As the man brought over my sandwich, and I glimpsed his long, ragged nails, my stomach lurched.
‘I have to get out of here,’ I suddenly announced, scraping back my chair on the hard lino.
‘But what about your lunch?’ my boyfriend Carl, 20, said. ‘You haven’t touched it.’
‘I’m not hungry,’ I replied shrugging my coat on.
‘I don’t understand you,’ Carl said, shaking his head. ‘You’re weird.’
It was what people always thought. And I let them. Because to explain, I’d have to go right back to the beginning, to that pale-faced little girl on the back of her granddad’s milk float and well, it was just too painful.
‘Come on, Mum said. ‘Put your coat on it’s time to go to Granny and Granddad’s.
I was seven and Mum, a single mother, dropped me and my sister Clare, five, over at their house every weekday afternoon before her shift at the chip shop.
‘Please Mum,’ I begged. ‘I don’t want to go.’
‘I haven’t got time to argue,’ she chivvied. ‘I’ll be late for work. Now put your coat on and let’s go.’
As we hurried the five minutes up the road, I hoped that something, anything would happen that would mean that Mum didn’t leave us.
But it never did.
At least I’ll get to see Granny,’ I told myself. I adored my Gran.
But tonight, she wasn’t fussing in the kitchen as usual.
‘She’s had to go out,’ Granddad said. ‘But I’m here. You can keep me company until she comes home.’
As Mum hurried out and the door slammed behind her, Granddad patted the settee next to him.
‘Come on,’ he said. ‘I won’t bite.’
But Granddad did other things. Frightening things that made me flinch and left me sore. Things he made me promise ever to tell anyone.
It started when I was five. ‘My favourite girl’, that’s what he called me, turning on the TV for Clare in the other room before firmly shutting the door.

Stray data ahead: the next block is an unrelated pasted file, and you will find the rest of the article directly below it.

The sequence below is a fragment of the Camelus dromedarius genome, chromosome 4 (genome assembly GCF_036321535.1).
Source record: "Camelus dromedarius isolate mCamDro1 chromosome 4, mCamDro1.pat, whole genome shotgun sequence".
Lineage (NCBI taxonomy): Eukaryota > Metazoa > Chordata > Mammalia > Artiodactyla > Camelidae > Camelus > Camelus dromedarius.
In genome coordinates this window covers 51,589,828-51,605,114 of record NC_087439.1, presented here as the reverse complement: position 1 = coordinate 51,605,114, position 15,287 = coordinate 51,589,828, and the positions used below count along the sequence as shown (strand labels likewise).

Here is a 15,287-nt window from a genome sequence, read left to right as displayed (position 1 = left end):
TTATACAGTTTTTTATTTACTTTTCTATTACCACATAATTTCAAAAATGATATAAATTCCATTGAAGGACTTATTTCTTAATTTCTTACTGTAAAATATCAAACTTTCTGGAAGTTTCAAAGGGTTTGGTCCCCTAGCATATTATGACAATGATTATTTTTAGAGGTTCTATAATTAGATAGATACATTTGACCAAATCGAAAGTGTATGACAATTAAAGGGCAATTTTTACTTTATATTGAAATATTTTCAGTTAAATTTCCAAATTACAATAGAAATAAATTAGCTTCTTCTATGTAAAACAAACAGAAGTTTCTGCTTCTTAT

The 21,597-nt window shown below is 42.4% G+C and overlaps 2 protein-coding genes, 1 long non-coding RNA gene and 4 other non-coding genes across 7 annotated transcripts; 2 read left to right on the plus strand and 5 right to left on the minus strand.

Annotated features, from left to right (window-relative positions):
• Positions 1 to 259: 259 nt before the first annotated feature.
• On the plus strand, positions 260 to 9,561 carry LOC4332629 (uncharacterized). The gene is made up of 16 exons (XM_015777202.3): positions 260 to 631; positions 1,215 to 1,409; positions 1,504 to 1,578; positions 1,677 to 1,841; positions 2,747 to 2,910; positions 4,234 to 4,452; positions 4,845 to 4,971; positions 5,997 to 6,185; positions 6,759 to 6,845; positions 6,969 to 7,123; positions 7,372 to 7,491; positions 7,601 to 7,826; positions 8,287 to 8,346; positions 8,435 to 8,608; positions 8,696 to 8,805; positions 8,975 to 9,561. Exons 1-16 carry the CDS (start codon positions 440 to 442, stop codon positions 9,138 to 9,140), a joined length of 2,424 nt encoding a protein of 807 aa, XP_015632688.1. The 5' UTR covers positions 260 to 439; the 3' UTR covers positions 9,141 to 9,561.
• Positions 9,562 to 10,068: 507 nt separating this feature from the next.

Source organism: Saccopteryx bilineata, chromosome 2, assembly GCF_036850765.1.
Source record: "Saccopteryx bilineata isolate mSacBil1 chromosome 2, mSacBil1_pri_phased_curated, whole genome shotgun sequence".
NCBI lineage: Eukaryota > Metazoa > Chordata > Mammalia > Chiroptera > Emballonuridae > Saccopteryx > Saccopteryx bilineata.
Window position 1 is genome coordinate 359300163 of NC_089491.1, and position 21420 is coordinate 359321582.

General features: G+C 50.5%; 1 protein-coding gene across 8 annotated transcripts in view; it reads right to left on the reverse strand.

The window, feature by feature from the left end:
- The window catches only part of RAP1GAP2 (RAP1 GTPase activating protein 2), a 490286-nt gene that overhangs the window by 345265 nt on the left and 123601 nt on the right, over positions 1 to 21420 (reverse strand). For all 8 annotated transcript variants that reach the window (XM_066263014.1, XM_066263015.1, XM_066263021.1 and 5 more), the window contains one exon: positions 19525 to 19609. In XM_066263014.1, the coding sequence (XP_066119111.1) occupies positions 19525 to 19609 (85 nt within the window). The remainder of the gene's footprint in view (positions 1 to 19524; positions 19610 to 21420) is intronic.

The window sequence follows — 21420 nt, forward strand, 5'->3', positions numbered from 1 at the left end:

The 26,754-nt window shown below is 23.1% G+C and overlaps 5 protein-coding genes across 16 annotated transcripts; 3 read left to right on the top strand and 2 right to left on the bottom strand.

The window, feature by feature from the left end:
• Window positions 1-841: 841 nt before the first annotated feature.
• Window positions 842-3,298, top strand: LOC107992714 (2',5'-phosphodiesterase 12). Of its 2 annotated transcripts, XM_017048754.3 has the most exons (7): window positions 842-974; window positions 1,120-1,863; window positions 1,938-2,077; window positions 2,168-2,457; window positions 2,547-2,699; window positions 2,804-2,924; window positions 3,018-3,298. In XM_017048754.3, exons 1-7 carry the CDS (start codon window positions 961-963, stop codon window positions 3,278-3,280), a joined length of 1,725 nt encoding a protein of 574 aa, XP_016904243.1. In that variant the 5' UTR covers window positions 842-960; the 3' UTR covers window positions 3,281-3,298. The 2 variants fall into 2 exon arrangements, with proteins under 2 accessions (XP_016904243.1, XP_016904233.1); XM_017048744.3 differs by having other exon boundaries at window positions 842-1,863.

So when Granny did come in, I never said a word. Instead I helped her make beans on toast for tea, told her what I’d done at school, what I had for lunch.
Granny and I had always been close. She was like another mum to me, really. She told me was special. And I believed her – not like when Granddad said it – because she never wanted anything from me in return.
Grandad’s biggest ‘treat’ was taking me out on his milk float with him.
‘Can I come too?’ Clare would beg.
But Granddad never let her. ‘This is for big girls only’, he told her as I slowly laced up my trainers trying to avoid the inevitable.
Rumbling through the twilight streets, stopping every now and then to pick up some money from local housewives happy to see Granddad’s smiling face, I felt sick, knowing what was about to happen.
And as we climbed the hill and reached a secluded spot away from houses and prying eyes, Granddad would turn off the engine and turn his attentions to me.
Forcing the same hands that just minutes before had been eating a cheese and pickle sandwich that Granny had made him, all over me, his eyes would glaze over as he rubbed his sweaty body against me.
Afterwards, Granddad would turn the key in the engine and carry on like nothing had happened. As far as everyone else was concerned he was a good, honest family man kindly taking his granddaughter out for a ride.
But then, when I turned eight, Granny got a job working in a hotel leaving Granddad to bath us and put us to bed.
One night, as Clare slept peacefully, he carried me out of the spare bed and into his ‘for a cuddle’.
‘Please stop Granddad, you’re hurting me!’ I begged.
But he just put a pillow over my face to mask my cries. It was terrifying.
I wished Grandma would come home, come in and stop him. But she never did. Neither did Mum.
Eventually, he gave up. Grunting, he told me to go back to my own bed.
Laying there in the dark, I kept telling myself that as long as he did this to me, Clare would be safe.
And she didn’t have a clue. When Granddad would come in with sweets, toys, new school shoes for me, a pair of trainers that matched his, she’d pout and beg me to share them with her.